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Inflammatory Foods and Chronic Pain

Copy of Copy of Copy of Copy of I Forgot How To Feel Better

I had a very in-depth chat with my nutritionist last night. I’ve been seeing Alexis for more than two years now because of my eosinophilic esophagitis. She specializes in difficult and weird food cases, and she’s been there the entire time as I transitioned back to eating normal food instead of powdered shakes. I’ve continued seeing her both for maintenance and to come to a deeper understanding about the way I view food as both an enemy and a crutch.

Among many other topics of discussion was the idea that America is addicted to sugar. I asked if I should go on a complete sugar detox, mainly because I’m in love with Cinnamon Chex and eat those crunchy, sweet carbs like I have ten rows of teeth. Additionally, at the time of this writing, I finished an entire bag of trail mix that had 15 servings. I mean, I ate some yesterday, but still! Show some self control!

Pictured: pure evil. (Courtesy photo.)

Pictured: pure evil. (Courtesy photo.)

My train of thought was that excess sugar leads to inflammation, and inflammation is something I certainly do not need on top of all my pain. Alexis — her former-hand-model hands fluttering as she let out a disbelieving sound — said, “You Millennials. Why do you deify foods?”

“Who’s who in the what now?” I replied. (I’m taking some liberties here, mainly because I can’t remember the exact wording of our conversation. Ninety-nine percent sure I said that, though.)

“You all deify foods. Look at sugar on a cellular level. C6 H12 O6. Nothing special. But you Millenials, it’s either kale or acai or sugar. It’s always something. ” Frenetic energy built up in her as she leaned forward, clasping her elegant hands together.

“I love kale,” I said. “Kale is delicious.”

“It’s not about the kale. It’s never that simple. And it’s not about the sugar, anyway. It’s about the processing.

“What about when foreigners come to America, taste the bread here, and say it tastes like cake because it’s sweet?” I was still in defense of total detox at that point.

Cake! (Courtesy photo.)

Cake! (Courtesy photo.)

More and more, our conversations have been taking place by video chat; we Skype on the nights when I’m too much pain to make the drive to her office. During this appointment I was physically present. We were sitting in her cute little office in Brookline, me on the L-shaped couch, her on the computer chair. She tends to scoot the chair forward when she gets involved in a flow of thought. “That’s because it’s so processed. It has sugar, sure, but America processes the hell out of its food.”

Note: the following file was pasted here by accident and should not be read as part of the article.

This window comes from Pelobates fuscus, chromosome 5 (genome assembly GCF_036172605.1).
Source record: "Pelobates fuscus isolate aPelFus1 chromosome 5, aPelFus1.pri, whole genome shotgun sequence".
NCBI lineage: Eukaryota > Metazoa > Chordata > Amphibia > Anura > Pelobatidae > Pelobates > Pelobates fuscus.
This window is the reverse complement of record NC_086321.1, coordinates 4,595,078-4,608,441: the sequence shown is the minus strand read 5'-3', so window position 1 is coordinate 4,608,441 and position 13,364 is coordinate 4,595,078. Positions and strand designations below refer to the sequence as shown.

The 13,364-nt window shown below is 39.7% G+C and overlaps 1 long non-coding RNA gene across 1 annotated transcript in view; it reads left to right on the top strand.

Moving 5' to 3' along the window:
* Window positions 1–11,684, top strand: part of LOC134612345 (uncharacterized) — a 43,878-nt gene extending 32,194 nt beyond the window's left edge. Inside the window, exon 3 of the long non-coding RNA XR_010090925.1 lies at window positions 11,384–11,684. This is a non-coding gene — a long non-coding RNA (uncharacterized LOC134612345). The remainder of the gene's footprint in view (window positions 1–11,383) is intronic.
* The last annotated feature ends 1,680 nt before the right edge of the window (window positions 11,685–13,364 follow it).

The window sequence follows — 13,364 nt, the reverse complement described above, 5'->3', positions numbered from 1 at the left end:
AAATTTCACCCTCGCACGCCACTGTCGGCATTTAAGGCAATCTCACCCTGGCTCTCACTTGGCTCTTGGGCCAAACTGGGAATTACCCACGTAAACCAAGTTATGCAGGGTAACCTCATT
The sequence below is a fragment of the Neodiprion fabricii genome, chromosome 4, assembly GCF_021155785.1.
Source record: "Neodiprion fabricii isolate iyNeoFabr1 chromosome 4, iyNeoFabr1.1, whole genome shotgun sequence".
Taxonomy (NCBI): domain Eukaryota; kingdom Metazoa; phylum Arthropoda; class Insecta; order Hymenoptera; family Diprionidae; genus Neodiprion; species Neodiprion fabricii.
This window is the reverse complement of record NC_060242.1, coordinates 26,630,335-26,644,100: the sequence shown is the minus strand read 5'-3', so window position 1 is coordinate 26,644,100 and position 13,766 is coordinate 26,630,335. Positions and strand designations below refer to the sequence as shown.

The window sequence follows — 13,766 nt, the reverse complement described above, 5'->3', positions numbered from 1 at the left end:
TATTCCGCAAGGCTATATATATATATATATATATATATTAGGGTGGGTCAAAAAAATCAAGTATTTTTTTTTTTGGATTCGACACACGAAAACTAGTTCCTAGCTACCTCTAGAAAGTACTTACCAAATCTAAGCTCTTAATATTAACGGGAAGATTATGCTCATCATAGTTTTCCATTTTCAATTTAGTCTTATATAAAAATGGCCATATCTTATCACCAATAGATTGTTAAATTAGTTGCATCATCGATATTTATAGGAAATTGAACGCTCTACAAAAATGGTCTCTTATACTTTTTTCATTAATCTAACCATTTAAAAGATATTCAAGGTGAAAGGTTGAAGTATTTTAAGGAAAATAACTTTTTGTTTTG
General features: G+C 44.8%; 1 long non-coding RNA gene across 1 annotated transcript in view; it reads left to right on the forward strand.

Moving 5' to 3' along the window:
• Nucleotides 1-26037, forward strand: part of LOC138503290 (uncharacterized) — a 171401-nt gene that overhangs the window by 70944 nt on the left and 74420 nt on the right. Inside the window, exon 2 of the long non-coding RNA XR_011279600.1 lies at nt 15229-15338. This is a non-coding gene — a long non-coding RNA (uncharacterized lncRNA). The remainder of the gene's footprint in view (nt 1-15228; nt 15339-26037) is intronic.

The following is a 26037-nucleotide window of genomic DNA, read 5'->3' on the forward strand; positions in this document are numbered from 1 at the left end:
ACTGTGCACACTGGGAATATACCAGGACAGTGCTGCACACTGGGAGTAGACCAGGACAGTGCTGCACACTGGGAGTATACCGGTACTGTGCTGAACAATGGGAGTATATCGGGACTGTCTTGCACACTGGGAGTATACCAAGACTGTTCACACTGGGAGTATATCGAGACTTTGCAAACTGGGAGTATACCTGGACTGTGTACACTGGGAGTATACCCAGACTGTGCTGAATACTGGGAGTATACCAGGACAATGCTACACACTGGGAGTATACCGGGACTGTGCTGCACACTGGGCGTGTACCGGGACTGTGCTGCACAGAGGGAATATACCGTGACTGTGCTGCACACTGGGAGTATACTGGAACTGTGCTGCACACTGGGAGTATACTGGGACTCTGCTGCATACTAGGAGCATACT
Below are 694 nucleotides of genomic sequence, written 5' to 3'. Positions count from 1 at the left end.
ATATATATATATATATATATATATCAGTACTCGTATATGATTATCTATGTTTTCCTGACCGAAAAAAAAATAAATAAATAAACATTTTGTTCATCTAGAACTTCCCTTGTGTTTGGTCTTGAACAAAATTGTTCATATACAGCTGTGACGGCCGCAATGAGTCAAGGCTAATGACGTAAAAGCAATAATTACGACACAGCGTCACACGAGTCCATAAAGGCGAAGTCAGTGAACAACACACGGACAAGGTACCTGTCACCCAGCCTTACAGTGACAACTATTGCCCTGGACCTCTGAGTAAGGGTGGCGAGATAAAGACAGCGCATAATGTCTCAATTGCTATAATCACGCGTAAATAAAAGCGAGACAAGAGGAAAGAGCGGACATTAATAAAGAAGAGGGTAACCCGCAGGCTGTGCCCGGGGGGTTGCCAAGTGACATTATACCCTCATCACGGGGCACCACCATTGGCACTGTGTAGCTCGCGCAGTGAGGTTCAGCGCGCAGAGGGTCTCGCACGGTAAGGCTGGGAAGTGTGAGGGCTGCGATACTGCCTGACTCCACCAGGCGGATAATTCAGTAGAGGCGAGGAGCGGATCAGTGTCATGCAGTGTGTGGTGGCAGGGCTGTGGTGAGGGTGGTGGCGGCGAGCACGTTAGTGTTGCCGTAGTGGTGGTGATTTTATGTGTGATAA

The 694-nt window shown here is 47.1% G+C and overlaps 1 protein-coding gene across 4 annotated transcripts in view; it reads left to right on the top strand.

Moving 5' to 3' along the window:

I was teetering on the edge of the All-or-Nothing bandwagon. “Husband will kill me if I say I have to cut out sugar.” We have a ritual, he and I. In the evenings after work when we’re exhausted, one of us will inevitably say, “I want fat things. Do we have fat things? Let’s make fat things.”

Mmmmmm... fatcakes. (Courtesy photo.)

Mmmmmm… fatcakes. (Courtesy photo.)

Alexis rolled her eyes. “You don’t have to cut out sugar. You don’t have a sugar addiction. Again, it’s not that easy.”

She went on to explain that a total detox was both unnecessary and likely impossible, given my other culinary restrictions. In previous sessions, we’ve talked about anti-inflammatory diets for managing both chronic pain and EE. That’s more in my wheelhouse.

So what is an anti-inflammatory diet, for those of you who didn’t click through the links? Let’s lay them all out here:

  1. Fatty fish (which is a no-go for me, because of the EE)
  2. Whole grains (also a no-go)
  3. Dark, leafy greens (yum)
  4. Nuts (… I just had easily ten servings… sorry, Alexis)
  5. Soy (tofu is like a fluffy cloud that takes on the attributes of the food around it)
  6. Low-fat dairy (off limits for me)
  7. Peppers (yum)
  8. Tomatoes (sort of a yum, it depends on the form of the tomato)
  9. Beets (ew)
  10. Ginger (delicious)
  11. Turmeric (I take this in pill form)
  12. Garlic (offensively delicious)
  13. Onions (sometimes I wish I was the kid in “Holes” who had to live on onions for a few weeks [I know, that’s weird])
  14. Olive oil (a staple in our household)
  15. Berries (perfect snack)
  16. Tart cherries (I drink this in juice form when I’m in pain, and it’s disgusting)

Meanwhile, what causes inflammation? Let’s take them one at a time:

  1. Sugar (sigh)
  2. Saturated fats (can’t eat cheese anyway)
  3. Trans fats (french fries, nooooooo)
  4. Omega 6 fatty acids (like corn oil)
  5. Refined carbohydrates (cake bread!)
  6. MSG (but Chinese food is so good)
  7. Gluten (allergic as hell to this)
  8. Casein (also allergic)
  9. Aspartame (found in more places than you’d imagine)
  10. Alcohol (sigh)

I know that I need to revamp my diet so that I’m not packing on additional pounds and additional pain. Added weight on a weak skeletal frame is not a good idea, and inflammatory foods will worsen my situation.

It’s just… Cinnamon Chex cereal is so delicious.

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5 Comments

  1. Pingback: Inflammatory Foods and Chronic Pain, Part II | Wear, Tear, & Care

  2. Pingback: 3 Weeks ACDF Post-Surgery Update | Wear, Tear, & Care

  3. Pingback: Why Do I Keep Waking Up at 4:30 AM Every Day? | Wear, Tear, & Care

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